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Behind the scenes at Rio Tinto: The makings of a world-class venue

Have you ever dreamed of managing a world-class sports venue? Welcome to the life of Dan Farnes.

Russ Isabella-USA TODAY Sports

Growing up a mere stone's throw away from the stadium he now manages, Dan Farnes knew what he wanted to accomplish as an adult.  Attending Utah State University and receiving a degree in horticulture, Farnes went on to greener pastures - both literally and figuratively.  Achieving his childhood dream, Dan Farnes is the current Director of Fields and Grounds for Real Salt Lake.

Along with Todd Pearce, Darren Criswell and Brett Call, Farnes begins his work the day after any match at Rio Tinto.

"The day after, we perform our divot walk to look for and fix any divots in the natural grass," Farnes said.  "We look for any pulled up grass or holes and either replace or reseed the area - especially trouble areas like the goal boxes and touchlines (where the linesmen run)."  They then proceed to water and mow the pitch at precisely 7/8th of an inch three to four times a week to achieve the desired, geometrically appealing design.

While these simple but important tasks are something that many would just take for granted, Dan Farnes relishes in the opportunity to "keep [the field] at a high standard."  Whether it is an amateur high school match or the CONCACAF Champion's League final, Farnes treats everything the same.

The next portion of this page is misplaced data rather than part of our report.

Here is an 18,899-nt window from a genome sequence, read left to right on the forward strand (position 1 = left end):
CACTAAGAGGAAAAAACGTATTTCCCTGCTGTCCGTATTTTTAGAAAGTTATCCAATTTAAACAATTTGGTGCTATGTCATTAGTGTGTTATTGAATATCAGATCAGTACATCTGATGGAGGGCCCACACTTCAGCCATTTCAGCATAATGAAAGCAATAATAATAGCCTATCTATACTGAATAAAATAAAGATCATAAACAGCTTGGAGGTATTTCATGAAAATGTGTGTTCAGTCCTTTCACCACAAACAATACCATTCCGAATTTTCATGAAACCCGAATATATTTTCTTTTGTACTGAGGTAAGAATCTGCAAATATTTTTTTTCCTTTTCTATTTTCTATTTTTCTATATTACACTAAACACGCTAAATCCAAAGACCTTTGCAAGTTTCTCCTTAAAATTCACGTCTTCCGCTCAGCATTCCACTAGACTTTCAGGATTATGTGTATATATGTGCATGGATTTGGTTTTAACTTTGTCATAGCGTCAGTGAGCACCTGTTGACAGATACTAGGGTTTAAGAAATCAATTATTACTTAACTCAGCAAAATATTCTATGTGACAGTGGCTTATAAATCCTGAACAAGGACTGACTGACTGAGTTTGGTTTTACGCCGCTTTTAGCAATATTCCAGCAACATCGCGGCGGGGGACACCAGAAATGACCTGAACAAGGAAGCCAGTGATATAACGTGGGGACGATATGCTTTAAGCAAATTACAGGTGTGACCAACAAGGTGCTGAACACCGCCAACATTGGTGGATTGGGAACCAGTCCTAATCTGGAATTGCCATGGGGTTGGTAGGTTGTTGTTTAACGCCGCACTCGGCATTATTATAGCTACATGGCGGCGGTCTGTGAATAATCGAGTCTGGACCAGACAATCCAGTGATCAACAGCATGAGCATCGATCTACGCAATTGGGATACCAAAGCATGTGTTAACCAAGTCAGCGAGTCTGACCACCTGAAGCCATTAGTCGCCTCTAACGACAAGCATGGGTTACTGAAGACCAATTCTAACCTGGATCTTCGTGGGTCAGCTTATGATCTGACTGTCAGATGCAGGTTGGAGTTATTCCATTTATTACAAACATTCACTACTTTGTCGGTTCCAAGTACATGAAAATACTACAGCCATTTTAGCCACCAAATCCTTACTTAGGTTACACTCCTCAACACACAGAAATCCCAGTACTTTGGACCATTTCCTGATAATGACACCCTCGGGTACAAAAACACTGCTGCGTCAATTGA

"Like I said before, it is important that we keep the high standards that we have set in order to keep everything as level as possible," he said.

The only difference when it comes to locally televised matches as opposed to nationally televised ones is the amount of planning involved.

"For nationally televised matches it is a bit more busy," he said bout the preparation. "We have to plan ahead for more cameras and press and work around them."

No stranger to flexibility, Farnes has also had to prepare for additional matches at Rio Tinto.  With the stadium hosting CONCACAF Olympic qualifying matches this October, Farnes rsaideported that CONCACAF officials have already toured the stadium.  "Everything stays the same, basically, but we do have to set out bench shields as a requirement," Dan said.

A member of the Sports Turf Managers Association (STMA), Farnes is also able to give Rio Tinto a foot up in these respects.  Publishing periodic articles and updates from other stadiums around the country, the STMA provides an insight into the turf management world.  In Dan's own words:  "I am able to see what others are doing and apply it here."

That is not the only thing that Farnes has going for him either.  "The coaching staff is very accommodating and helps us [the grounds crew] out," he said.  "I'm really happy with the stadium and practice grounds.  The ownership puts in a lot of money.  It's been a really good place to work."

When asked about improvements that fans may see in the near future, Dan Farnes would not go into detail but reiterated the importance of the America First Pavilion and promised something is on its way.

"We are working on something for next spring," he said. "It will be a big improvement.  It is pretty exciting."

At the end of the day, Farnes modestly describes himself as a big soccer guy.  "There is nothing better than catching a game in the summer and cheering on the guys."

But as we often forget, those moments are made possibly by him and his crew. So next time you go to Rio Tinto, remember to give thanks to the guys behind the scene that make it all possible.

To follow the exploits of Dan Farnes and Company follow @RTS_Grounds on Twitter.